The Organisation for Economic Co-operation and Development (OECD) has warned that Brexit could damage the UK´s fight against corruption and urged the country to continue backing its Serious Fraud Office (SFO).
It came as part of the OECD´s latest report, Implementing the OECD anti-bribery convention, phase 4 report: United Kingdom, the first such report in five years.
In its report, the Paris-based organisation highlighted concerns that UK companies could use the threat of relocating to the EU due to Brexit as a bargaining tool should they face allegations of bribery and corruption.
Independent fraud policing
Against the backdrop of Brexit uncertainty, the authors of the latest OECD report also used the opportunity to encourage the UK government to maintain the SFO´s independence and bolster its funding.
A decade ago, the OECD was especially critical after the UK government led by the then Prime Minister Tony Blair called an end to an SFO inquiry into alleged bribery in Saudi Arabia involving defence company BAE Systems
High profile breakthrough
However, this time around, the OECD did have some praise for the UK. It applauded the success of recent probes, such as the long-running investigation of aero-engine maker Rolls Royce that resulted in the company paying penalties totalling £671m.
The company is said to have paid sweeteners to secure deals in Indonesia, Russia, China, Nigeria and Thailand. Rolls Royce was alleged to have paid intermediaries as much as $36m to clinch deals with Thai Airways to supply aero engines.
These days such investigations are taking on a decidedly international aspect. The Rolls Royce breakthrough was the culmination of five years of painstaking work by investigators in the UK, US and Brazil.
The UK´s SFO has labelled the Rolls Royce case as the single biggest investigation it has ever undertaken.
The OECD report comes as the UK authorities conduct a review into the future of the SFO. The OECD wants the SFO to maintain its political independence; it sees this as imperative particularly as the UK navigates the uncertainty of Brexit and the accompanying large scale corporate lobbying of ministers.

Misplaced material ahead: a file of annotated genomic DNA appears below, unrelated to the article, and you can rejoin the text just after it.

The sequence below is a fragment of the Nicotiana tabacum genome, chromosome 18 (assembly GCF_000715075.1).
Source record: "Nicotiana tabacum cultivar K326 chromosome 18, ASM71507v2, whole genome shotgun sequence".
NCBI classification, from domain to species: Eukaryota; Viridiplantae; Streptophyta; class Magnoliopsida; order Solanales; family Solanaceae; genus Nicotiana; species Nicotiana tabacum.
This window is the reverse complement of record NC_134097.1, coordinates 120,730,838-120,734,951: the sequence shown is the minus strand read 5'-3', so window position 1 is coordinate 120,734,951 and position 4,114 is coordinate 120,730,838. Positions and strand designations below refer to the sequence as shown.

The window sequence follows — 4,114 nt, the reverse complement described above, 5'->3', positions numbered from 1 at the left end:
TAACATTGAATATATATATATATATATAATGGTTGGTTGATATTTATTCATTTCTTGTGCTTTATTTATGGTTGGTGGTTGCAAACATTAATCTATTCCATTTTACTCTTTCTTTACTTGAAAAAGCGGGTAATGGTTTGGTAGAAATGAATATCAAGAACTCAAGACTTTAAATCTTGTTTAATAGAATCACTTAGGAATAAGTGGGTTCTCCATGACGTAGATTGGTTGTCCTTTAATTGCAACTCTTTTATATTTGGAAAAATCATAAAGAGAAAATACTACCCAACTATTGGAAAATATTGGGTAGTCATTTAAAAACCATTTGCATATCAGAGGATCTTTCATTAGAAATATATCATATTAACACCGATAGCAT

Many companies operating in the UK have threatened to relocate to other countries within the EU. For its part, the UK government appears desperate to avoid as many high-profile departures as possible.
In the aftermath of the Brexit vote, the government conducted secret talks with car manufacturer Nissan, appearing to offer the carmaker assurances so that it would maintain its European base in the UK.
Russian shell companies
The review of the SFO´s role and status also comes as the UK authorities consider whether to launch an investigation into recent allegations that Russian shell companies used UK banks for widespread money laundering.
At the same time, the latest OECD report also urged the UK to enhance anti-money laundering measures in order to improve detection of foreign bribery.
Outsized finance sector
While noting the UK´s progress in investigations such as the Rolls Royce case, the OECD pointedly underlined how the number of such cases was relatively low relative to the UK´s huge significance as a financial services centre.
The UK accounts for 17% of the total global value of international bank lending and 41% of global foreign exchange trading.
“The attractiveness of its financial sector, combined with close links to offshore centres, expose the UK to significant risks of corruption and foreign bribery-related money laundering, as recognised by both government and law enforcement agencies,” said the OECD report.
The authors noted how the UK had already designated money laundering and corruption as high priority areas.